National Payroll Week
What is National Payroll Week?
Founded in 1996 by the American Payroll Association (APA), National Payroll Week (NPW) celebrates the partnership between America’s employees, the payroll professionals who pay them, and government programs and that our payroll system funds. The weeklong event even has its own theme song.
NPW coincides with the week of Labor Day. NPW highlights the achievements and partnerships between America’s employees, payroll professionals, and various government programs. The APA, its local chapters, and others in the payroll industry use the week to spread awareness of the payroll withholding system. This platform is used to educate others on how paychecks are calculated and how to get the most out of their pay.
Working for America
The official slogan for NPW is “America Works Because We’re Working for America.®” The money that payroll professionals collect from employees’ paychecks through the payroll withholding system is vital to the funding of important government programs. Programs such as Medicare, the building of federal highways, social security, the U.S. military, and many more keep America working smoothly.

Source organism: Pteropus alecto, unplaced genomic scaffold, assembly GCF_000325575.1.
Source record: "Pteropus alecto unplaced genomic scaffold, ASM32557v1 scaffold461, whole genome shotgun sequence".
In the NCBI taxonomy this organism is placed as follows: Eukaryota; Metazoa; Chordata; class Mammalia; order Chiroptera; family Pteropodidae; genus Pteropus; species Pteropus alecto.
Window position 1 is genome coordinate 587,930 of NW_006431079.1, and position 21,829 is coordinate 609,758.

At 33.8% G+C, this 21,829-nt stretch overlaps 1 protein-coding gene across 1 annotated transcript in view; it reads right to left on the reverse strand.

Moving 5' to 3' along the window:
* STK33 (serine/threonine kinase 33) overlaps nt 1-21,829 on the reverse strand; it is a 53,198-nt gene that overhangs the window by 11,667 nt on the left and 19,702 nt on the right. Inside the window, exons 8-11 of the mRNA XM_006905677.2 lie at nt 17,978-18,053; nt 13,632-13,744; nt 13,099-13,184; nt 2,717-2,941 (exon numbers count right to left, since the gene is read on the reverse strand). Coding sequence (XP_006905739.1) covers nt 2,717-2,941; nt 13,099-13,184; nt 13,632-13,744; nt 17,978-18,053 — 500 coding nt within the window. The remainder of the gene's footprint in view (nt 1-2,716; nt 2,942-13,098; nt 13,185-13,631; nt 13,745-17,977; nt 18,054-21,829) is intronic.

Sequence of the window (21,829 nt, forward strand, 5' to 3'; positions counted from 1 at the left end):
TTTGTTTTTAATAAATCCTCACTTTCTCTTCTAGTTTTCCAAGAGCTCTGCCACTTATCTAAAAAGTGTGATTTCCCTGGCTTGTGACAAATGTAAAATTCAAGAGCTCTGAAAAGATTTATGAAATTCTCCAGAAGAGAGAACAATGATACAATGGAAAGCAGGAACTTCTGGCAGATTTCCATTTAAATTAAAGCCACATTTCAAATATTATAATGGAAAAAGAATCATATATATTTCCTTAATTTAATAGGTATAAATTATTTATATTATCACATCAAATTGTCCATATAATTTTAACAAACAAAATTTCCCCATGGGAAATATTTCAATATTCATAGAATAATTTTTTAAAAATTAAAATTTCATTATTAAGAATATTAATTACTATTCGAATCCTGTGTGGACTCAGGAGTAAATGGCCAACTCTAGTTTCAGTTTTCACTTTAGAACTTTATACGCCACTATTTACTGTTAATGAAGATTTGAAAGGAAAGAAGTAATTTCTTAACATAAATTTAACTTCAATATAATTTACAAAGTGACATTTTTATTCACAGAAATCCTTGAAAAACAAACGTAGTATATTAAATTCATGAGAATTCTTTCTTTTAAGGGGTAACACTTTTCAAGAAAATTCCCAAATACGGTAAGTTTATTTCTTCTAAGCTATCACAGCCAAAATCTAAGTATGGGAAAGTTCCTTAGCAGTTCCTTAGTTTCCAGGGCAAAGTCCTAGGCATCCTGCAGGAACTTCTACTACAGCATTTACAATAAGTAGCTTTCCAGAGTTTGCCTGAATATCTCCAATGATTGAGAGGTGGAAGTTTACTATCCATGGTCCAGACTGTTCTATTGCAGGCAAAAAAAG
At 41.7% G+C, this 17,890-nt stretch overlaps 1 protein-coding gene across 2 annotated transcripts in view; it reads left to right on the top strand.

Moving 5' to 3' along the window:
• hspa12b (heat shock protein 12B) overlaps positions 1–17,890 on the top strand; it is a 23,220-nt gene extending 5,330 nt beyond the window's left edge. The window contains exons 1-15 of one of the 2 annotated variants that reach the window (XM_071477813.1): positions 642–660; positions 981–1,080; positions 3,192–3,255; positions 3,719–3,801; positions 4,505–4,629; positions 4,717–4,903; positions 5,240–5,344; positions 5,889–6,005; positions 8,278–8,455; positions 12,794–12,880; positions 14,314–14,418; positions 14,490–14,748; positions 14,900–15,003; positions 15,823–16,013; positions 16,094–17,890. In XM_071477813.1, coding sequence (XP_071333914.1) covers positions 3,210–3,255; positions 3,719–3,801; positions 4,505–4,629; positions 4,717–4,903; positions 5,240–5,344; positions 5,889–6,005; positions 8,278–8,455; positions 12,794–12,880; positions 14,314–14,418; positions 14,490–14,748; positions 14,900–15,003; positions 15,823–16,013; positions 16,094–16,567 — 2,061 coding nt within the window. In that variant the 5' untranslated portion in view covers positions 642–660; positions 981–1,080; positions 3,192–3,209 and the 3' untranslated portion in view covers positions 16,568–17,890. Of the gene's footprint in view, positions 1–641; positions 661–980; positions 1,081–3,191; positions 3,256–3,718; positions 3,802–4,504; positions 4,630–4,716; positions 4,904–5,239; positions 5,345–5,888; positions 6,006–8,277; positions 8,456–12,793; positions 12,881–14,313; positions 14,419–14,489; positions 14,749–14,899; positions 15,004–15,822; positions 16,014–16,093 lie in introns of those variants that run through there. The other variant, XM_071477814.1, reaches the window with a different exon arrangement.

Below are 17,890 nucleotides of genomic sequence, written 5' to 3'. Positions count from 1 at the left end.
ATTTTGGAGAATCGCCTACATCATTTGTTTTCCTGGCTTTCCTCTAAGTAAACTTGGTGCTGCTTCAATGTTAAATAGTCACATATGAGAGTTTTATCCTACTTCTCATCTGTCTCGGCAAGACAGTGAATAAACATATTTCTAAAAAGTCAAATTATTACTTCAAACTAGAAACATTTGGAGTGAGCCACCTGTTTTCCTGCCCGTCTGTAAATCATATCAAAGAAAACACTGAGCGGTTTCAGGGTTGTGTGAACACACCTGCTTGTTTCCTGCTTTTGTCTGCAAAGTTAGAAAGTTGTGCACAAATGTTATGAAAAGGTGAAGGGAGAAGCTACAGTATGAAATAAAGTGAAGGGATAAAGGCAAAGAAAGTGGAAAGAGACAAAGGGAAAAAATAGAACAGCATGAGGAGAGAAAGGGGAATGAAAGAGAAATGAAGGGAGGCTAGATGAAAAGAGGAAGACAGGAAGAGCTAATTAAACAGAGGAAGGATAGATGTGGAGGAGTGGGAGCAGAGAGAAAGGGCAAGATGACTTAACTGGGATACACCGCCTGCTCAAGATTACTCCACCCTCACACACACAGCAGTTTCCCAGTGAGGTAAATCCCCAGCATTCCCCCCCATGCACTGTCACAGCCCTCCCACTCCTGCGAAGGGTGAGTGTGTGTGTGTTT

Fun Facts About Payroll:
Fact 1: The Payday candy bar was invented in 1932. At first, the inventors didn’t know what to call their new creation. It happened to be payday, so one of them suggested they call it a Payday bar—and the rest is history!
Fact 2: The most common pay frequency in the U.S. is biweekly, which 37 percent of private businesses use. Surprisingly, weekly beats semimonthly as a runner-up at 32 percent.
Fact 3: 78.2 million workers in the U.S. are hourly employees. This represents nearly 60 percent of all wage and salary workers.
Fact 4: The first employee time clock was built by Willard Legrand Bundy and was patented in 1891. At the time, it was dubbed the “Workman’s Time Recorder.” You can actually view the original patent illustrations here.
Fact 5: In the 1890s, American was deeply divided over whether the nation should support its currency with gold (supporters were known as “Gold Bugs”) or with gold and silver (“Silverites”). This question became a deciding factor in the 1896 presidential election. Ultimately, the gold bugs triumphed with the election of William McKinley.
Join Spirit Human Resources in honoring all the hardworking individuals that keep the payroll systems of our country running smoothly.
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